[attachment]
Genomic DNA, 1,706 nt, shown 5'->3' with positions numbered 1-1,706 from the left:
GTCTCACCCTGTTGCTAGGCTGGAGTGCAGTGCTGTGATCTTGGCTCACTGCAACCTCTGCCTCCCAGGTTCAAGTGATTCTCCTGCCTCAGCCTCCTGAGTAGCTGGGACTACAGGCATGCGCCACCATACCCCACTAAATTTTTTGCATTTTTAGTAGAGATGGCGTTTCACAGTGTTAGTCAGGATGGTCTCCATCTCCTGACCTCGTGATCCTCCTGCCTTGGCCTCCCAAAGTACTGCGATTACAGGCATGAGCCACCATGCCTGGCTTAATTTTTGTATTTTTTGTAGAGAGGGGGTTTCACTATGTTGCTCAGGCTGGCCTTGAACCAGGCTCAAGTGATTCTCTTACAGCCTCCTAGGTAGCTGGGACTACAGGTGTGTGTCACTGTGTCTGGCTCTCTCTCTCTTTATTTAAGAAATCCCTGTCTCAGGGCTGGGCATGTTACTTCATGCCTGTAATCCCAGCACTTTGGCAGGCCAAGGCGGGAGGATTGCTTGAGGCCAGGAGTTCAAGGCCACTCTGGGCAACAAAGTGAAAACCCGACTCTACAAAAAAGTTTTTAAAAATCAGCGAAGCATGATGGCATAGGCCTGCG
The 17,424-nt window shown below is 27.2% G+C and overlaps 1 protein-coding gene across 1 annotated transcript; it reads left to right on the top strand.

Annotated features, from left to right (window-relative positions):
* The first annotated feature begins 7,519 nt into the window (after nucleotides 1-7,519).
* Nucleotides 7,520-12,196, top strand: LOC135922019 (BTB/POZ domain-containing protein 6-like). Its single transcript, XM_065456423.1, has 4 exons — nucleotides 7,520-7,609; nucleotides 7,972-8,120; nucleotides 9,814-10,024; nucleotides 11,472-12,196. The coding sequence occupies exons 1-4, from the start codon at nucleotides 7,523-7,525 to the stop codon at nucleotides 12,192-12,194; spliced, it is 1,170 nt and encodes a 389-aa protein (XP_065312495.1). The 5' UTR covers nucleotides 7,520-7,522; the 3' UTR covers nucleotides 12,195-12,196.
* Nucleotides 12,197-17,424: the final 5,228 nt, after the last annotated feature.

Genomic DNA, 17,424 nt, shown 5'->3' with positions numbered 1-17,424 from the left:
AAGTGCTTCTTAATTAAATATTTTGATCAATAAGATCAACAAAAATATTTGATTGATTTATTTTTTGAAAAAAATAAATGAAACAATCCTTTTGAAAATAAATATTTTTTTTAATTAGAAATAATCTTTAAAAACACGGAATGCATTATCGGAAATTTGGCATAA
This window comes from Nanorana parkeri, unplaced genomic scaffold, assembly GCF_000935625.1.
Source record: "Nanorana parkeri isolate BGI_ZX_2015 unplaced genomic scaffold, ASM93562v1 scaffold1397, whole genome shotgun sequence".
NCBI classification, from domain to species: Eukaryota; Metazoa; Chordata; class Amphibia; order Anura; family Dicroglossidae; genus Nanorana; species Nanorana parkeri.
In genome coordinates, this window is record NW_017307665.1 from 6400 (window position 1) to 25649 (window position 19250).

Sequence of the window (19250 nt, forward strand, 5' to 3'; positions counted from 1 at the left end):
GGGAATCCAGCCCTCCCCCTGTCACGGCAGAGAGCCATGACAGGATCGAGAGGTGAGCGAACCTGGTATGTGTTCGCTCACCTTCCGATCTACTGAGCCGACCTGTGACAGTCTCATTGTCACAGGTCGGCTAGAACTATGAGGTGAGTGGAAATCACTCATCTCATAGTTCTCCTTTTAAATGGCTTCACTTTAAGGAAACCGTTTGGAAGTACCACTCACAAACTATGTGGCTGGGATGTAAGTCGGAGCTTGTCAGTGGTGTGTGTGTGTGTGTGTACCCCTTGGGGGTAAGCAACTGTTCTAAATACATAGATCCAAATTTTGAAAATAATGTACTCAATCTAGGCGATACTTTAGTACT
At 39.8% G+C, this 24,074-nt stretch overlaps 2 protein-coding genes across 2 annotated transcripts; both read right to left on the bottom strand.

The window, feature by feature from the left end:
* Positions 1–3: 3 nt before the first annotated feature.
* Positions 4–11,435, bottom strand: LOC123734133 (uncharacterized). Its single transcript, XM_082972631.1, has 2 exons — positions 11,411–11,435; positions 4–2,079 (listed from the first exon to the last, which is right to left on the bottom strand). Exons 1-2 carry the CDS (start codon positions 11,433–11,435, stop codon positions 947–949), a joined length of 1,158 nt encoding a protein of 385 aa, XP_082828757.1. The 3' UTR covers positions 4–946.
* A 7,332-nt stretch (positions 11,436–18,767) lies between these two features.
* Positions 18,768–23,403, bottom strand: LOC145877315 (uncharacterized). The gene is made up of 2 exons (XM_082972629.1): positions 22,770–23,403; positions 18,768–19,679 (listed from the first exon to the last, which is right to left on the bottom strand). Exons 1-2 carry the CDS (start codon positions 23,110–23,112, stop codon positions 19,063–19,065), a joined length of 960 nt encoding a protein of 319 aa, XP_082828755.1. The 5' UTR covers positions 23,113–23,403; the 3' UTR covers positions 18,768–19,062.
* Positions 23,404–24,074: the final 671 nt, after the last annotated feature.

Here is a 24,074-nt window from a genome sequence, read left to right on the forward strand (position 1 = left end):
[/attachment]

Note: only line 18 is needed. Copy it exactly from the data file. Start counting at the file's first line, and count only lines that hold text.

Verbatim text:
* Positions 1–3: 3 nt before the first annotated feature.